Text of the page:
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In a white-collar working environment, at least a British one, which member of staff would receive the following compliment? “She just runs the place, that’s all!” Or how about this one, which might come with a mock-martial salute. “We serve at the pleasure of this man.”
It isn’t the boss, whose power wouldn’t need stating. No, the object of this studied overpraise will be a receptionist or an executive assistant. When I began office life a generation ago, this behaviour struck me as well-meant. And it was. But over time, something else came through: the awkwardness of credentialed people around non-graduates. Degrees are so cherished among the professional class that we assume those without one must need putting at ease around us. The result is this cringing heroisation of grown men and women. “You’re a lifesaver!”
Without knowing it, I was learning about people: their hierarchies and irrationalities, their unwritten codes. I could cite other reasons why the young should go to the office. Three times in 2023, a corporate executive, each in a different sector, has told me that junior staff who work from home are holding back their career in the company, but can’t be informed of that, as a matter of law or protocol. But that’s another column. I want to major for now on the power of the office to socialise people in a way that families, campuses and friendship circles are too narrow to match.
So what else did the office teach me?
Wearing a suit and tie when it isn’t required is a mark of low status, not high. It is “the south of France”, not “southern France”. (Getting it wrong suggests you don’t visit or have a second home there, you serf.) The loneliest men in the world are married. To establish trust with someone, disparage a third person in their presence. Self-deprecation is in almost all cases an assertion of higher status. The sign of someone who has been bullied is quite often sublime social skill (the better to defang people) rather than shyness. To rattle your boss, remind them of a bad hire, not an incompetent act of their own direct commission. It stings them more.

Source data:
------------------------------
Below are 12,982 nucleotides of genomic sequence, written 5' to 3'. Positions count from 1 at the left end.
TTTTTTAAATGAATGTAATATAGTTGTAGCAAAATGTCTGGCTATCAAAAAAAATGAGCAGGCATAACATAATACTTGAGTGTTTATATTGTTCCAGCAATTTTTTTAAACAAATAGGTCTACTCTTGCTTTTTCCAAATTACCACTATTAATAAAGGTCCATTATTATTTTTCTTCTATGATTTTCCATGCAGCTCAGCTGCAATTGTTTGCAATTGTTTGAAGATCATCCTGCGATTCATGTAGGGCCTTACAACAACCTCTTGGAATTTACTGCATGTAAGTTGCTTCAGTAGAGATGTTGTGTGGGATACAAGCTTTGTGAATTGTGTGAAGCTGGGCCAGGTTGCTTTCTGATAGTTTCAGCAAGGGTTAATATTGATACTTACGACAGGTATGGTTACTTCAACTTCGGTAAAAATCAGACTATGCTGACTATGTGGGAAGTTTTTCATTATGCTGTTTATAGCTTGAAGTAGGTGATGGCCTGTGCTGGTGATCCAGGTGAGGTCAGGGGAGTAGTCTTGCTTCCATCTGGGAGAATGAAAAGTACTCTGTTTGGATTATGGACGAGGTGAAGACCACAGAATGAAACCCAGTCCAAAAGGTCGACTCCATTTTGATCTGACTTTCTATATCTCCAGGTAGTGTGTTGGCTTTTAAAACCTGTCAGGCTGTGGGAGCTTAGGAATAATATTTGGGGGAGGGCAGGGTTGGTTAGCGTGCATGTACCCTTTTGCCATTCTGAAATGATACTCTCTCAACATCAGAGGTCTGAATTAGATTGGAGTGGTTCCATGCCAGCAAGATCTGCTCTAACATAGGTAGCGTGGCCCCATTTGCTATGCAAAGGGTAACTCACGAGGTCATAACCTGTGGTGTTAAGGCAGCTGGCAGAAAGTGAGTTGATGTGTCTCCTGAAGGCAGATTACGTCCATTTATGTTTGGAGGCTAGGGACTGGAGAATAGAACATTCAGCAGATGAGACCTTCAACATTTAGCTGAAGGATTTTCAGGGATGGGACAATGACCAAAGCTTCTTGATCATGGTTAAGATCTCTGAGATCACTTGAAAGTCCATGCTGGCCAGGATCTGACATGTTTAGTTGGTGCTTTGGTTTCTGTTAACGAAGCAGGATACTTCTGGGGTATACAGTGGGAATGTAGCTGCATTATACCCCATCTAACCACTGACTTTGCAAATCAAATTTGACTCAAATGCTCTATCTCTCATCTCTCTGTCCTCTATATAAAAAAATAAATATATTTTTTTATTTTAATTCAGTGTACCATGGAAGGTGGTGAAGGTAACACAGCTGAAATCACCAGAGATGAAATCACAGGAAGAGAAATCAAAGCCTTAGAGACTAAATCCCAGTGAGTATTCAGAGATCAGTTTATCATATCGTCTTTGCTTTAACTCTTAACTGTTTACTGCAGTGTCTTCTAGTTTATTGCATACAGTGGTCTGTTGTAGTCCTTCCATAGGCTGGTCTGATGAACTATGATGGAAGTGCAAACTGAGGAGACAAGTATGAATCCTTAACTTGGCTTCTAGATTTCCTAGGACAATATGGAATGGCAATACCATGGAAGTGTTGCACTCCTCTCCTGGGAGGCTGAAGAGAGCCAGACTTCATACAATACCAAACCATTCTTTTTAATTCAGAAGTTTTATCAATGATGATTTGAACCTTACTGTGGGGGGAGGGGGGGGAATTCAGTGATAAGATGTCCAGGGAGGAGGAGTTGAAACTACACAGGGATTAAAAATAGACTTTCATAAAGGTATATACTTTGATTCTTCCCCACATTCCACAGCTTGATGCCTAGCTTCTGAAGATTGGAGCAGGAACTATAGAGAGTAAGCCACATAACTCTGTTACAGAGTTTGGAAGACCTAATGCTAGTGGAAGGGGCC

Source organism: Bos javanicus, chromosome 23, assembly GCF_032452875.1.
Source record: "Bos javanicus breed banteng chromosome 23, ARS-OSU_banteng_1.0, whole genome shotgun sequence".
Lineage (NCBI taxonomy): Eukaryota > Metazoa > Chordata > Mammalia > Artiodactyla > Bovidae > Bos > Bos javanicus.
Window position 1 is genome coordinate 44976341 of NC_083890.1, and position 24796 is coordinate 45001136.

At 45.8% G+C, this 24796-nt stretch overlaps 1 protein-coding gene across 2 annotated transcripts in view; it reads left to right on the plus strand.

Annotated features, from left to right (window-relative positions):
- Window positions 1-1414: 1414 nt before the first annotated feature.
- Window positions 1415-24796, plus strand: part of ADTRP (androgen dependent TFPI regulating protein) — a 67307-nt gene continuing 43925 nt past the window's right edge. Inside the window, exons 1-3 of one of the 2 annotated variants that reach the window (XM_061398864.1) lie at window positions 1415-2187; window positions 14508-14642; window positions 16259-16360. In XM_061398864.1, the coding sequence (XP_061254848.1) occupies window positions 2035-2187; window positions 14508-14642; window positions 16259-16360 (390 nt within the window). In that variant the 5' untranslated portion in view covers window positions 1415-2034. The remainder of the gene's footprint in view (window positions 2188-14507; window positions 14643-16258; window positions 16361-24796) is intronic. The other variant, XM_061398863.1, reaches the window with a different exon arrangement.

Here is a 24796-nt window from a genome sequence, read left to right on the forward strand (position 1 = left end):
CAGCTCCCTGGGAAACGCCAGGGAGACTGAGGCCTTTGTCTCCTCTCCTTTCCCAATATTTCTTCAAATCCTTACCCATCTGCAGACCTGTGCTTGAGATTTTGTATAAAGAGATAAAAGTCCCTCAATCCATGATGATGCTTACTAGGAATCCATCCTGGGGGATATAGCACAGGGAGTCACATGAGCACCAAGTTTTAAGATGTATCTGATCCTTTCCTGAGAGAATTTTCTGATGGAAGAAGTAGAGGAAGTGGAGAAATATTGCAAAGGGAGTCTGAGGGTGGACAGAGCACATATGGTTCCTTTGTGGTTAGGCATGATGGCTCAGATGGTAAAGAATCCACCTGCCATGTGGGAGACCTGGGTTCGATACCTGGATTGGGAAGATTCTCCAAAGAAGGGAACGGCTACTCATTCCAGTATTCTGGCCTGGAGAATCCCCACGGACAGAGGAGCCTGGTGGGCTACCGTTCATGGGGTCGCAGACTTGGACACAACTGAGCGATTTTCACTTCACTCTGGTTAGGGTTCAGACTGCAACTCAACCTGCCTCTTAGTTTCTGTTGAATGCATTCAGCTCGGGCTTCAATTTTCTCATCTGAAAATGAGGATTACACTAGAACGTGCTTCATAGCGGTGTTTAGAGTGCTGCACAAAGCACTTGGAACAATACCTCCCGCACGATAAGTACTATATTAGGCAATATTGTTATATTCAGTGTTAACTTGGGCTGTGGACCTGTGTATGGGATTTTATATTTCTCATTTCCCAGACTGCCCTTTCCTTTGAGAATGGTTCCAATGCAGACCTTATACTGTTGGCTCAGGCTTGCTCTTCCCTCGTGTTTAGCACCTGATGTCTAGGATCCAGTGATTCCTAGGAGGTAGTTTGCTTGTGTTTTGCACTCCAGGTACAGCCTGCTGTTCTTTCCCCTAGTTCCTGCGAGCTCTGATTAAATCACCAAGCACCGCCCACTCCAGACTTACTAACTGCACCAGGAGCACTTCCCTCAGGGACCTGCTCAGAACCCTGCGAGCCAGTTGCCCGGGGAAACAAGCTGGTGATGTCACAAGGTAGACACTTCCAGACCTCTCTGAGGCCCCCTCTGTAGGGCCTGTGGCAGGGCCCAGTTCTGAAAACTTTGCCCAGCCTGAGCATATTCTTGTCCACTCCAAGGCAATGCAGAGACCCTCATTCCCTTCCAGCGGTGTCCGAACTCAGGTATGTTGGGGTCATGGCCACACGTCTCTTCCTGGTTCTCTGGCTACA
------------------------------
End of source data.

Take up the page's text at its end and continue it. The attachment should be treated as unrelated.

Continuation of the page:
And then the most useful lesson of all: the averageness of the competition. Except in sectors where the minimum standard is kept high through regulation — medicine, say, or piloting — the standard in a profession is always lower than outsiders would credit. This has to be drummed into young people from less privileged backgrounds, all too many of whom believe that every lawyer is Earl Warren, every trader a Fields Medalist. The office allows them to observe colleagues flail under pressure, utter banalities, or just shamble around. The ultimate benefit of going to the office is the demystification of the successful. You can’t see someone’s clay feet over Zoom.
In my pre-FT days, a superior who was born into the top tier of public life would enter my office to run column ideas past me, at some length and with some convolution. Mistake, son. It was sweet, but I could sense the self-doubt under that expensive veneer. The job had never felt more attainable.
For a graduate, those first few years of office life amount to an additional degree, in anthropology. It is the second-best education in human nature in the world. (The first is dating, where observable behaviour is so consistent, so clockwork, as to make an Enlightenment humanist have second thoughts about free will.)
I know what you are going to say. Janan, you are writing this on a chaise longue in front of South Africa vs New Zealand in the Cricket World Cup. Your office pass gets less use than Elizabeth Holmes’s passport. But I was there in my twenties, when it matters, taking it all in. The little things: if you so much as hint that you don’t like someone’s outfit, they will, however strong in character, stop wearing it, after a proud interval to show they don’t care. The big things: affairs between senior women and junior men are easier to keep secret than the inverse, as people don’t suspect them.
For the generation below mine, who have been able to lose themselves in online realms almost since birth, an education in real-life human foibles is all the more precious. But the course is on-site.
Email Janan at [email protected]
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